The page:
Saturday, February 5, 2011

Homily 22: Your Little Foothill (as preached by an orthodox rebel)

"And they took offense at Him." Matthew 13:57a

Have you ever seriously considered Jesus' rejection by His hometown? Those who supposedly knew Him the best ("Is this not the carpenter's son?" vs. 55) did not know Him at all ("because of their unbelief," vs. 58). They had a preconceived and well entrenched conception of Jesus, and they had grown quite familiar with their conception. Thus, when the real deal came thundering into their lives, they were "astonished" (vs. 54) and offended. How dare Jesus step outside of our conception of Him! How dare He defy our notions and self-made expectations! How dare He indeed.

There is a saying that "absence makes the heart grow fonder," the inverse implication being that familiarity makes the heart grow stale. That is not true in regard to God. If our heart is growing stale, it is not because we have grown too familiar with Him. Rather, it is because we have grown too familiar with what is not Him, with some cheap imitation and concocted notion. Christ and the scriptures reveal God to be the fountainhead of infinite Truth, Goodness, and Beauty, the summation of all perfection, the source and aim of all desire, and the author of salvation. No heart can ever grow stale by going deeper and deeper into His presence. Staleness doesn't come because we know God too well, but because we have grown comfortable with what is either not Him or less than Him. In this way, we indeed fall short of the glory of God.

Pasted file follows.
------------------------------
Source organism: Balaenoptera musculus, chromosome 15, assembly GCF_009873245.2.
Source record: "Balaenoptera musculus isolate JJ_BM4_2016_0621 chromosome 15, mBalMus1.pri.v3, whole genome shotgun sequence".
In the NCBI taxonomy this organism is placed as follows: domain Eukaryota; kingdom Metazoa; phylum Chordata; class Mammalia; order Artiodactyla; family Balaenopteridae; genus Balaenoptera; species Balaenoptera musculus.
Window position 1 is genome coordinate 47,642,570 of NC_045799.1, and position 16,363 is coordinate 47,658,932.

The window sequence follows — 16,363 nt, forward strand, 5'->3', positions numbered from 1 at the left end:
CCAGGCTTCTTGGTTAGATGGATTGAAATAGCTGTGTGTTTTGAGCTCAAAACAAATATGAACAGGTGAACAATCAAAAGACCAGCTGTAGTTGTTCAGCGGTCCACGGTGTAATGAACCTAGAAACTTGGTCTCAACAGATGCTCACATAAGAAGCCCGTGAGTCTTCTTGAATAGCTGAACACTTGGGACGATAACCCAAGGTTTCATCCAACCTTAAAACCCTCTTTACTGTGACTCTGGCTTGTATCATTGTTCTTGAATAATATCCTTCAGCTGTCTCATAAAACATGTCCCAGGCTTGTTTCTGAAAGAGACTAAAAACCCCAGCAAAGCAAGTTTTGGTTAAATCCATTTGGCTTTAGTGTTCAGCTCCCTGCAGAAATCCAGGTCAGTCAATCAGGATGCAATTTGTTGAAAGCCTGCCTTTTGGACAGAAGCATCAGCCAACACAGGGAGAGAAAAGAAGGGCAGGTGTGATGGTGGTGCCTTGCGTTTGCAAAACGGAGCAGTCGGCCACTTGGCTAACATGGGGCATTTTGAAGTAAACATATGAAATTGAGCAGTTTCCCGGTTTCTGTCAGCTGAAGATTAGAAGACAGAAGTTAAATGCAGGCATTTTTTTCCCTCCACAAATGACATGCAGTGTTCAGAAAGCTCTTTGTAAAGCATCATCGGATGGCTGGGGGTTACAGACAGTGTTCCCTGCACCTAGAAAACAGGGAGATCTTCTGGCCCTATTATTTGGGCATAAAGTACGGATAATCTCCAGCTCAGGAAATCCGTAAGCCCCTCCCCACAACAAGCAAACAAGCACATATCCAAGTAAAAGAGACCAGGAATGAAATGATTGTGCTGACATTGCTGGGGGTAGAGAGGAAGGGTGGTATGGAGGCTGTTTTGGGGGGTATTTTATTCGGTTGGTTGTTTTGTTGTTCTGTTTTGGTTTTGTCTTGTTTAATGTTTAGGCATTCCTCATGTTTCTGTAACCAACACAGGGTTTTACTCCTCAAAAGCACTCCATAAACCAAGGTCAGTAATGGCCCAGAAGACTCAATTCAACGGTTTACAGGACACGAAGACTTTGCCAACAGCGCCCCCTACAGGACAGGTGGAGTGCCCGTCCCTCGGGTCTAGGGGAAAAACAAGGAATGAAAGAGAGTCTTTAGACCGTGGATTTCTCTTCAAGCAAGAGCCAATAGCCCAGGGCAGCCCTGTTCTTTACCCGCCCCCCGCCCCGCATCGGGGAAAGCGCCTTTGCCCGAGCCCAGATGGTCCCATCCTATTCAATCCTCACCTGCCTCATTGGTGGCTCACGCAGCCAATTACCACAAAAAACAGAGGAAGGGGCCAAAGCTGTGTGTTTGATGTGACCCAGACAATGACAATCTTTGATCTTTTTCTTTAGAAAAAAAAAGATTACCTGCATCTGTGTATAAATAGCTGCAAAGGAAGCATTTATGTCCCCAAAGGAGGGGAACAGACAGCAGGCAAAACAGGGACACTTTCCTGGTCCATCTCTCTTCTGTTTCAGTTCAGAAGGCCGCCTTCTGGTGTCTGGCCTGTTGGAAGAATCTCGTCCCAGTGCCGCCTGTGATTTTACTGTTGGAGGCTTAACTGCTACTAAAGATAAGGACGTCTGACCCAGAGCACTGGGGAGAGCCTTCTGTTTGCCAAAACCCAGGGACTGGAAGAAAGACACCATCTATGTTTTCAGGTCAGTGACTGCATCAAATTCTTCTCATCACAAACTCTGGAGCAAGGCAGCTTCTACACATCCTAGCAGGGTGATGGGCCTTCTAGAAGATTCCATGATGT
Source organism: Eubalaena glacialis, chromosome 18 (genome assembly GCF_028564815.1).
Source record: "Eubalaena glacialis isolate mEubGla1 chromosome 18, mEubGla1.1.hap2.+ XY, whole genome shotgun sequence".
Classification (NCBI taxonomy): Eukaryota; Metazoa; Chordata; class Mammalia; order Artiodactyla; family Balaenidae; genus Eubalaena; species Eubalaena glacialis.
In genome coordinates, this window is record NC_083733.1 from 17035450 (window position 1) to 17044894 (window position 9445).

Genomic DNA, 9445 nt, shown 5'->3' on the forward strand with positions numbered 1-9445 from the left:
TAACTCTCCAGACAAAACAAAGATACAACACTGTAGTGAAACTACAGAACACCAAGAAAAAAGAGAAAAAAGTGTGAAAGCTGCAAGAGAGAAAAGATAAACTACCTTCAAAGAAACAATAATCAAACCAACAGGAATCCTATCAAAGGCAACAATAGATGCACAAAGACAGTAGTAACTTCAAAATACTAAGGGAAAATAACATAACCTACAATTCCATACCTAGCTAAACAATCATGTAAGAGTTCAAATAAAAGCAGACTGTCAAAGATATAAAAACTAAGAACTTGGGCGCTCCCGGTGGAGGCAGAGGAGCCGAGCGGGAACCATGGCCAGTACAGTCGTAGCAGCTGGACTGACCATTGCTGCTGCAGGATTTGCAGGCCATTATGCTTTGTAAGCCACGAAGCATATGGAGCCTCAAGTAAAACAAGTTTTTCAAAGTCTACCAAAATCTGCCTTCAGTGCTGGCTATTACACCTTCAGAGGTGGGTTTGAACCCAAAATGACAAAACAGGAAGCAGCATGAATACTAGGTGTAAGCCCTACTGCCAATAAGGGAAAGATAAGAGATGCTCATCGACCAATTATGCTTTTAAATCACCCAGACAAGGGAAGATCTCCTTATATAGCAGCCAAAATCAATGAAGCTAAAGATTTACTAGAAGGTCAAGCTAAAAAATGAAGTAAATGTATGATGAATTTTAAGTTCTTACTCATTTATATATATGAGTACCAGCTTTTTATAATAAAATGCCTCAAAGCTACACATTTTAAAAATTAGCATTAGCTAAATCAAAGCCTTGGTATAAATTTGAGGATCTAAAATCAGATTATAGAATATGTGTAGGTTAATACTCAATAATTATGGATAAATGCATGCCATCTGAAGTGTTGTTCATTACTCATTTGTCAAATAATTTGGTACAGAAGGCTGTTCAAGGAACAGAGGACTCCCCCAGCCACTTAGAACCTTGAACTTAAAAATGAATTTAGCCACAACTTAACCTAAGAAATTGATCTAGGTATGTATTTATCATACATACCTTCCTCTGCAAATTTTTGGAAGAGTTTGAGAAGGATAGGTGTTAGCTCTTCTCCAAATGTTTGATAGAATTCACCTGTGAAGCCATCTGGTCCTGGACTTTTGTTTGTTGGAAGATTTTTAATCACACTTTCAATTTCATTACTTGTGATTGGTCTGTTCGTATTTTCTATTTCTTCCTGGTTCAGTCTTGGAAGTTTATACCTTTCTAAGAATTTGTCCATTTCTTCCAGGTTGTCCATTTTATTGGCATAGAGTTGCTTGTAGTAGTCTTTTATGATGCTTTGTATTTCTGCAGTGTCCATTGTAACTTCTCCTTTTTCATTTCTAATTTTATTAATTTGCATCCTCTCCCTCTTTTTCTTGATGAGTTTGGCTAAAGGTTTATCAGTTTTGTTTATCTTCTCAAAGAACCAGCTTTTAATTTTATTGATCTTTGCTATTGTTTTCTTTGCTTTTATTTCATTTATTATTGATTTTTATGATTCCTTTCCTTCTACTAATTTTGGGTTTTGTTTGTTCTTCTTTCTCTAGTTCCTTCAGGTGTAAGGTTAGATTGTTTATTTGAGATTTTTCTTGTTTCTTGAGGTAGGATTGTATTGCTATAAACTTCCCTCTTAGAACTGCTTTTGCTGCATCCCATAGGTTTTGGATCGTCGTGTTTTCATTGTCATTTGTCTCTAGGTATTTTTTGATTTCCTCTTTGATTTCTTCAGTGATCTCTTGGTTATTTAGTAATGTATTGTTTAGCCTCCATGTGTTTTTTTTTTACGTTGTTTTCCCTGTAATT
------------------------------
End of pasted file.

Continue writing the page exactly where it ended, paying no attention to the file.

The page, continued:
The real danger, however, is manifested in Jesus' hometown crowd. It is one thing to grow familiar with a false or incomplete image of God. It is quite another thing to grow fond of that image, so fond that when the real God comes bursting through your life and upsets your misconceptions you become offended by Him. How dare God not be what I want Him to be! This is the same trap that the Pharisees fell into. They stood in the tension between the God they wanted and the God who is. Blinded by their own conceptions, they rejected the God who is. When unbelievers do this, they damn their souls. When believers do this, they stunt their sanctification. They come to a certain spot in their relationship to God and say, "There can't possibly be anything higher than this," and so they take the foothills over the summit, an unfortunate state of affairs that only a God-sent avalanche can cure. Are you small enough in your own eyes to see God for the mountain that he is, or will He be forever your little foothill?

-Jon Vowell (c) 2011


  1. Bill Jenkins2/6/11, 5:27 PM

    As Kierkegaard put it, we should be comforted by the fact that before God we are always in the wrong.

  2. Master Jenkins! Good to hear from you, sir. (I hope that your comment is the harbinger of the return of Jinx Blog?)

  3. Bill Jenkins2/8/11, 6:31 AM

    I've tried to keep up with Facebook, but it really bores me. I'm sorry to see so many blogs fall by the wayside. I shut mine down on purpose, though I'm trying to keep the Center for Western Studies blog going on behalf of John Hodges.

  4. I think 'damn their souls' might be a little dramatic...otherwise, I agree wholeheartedly.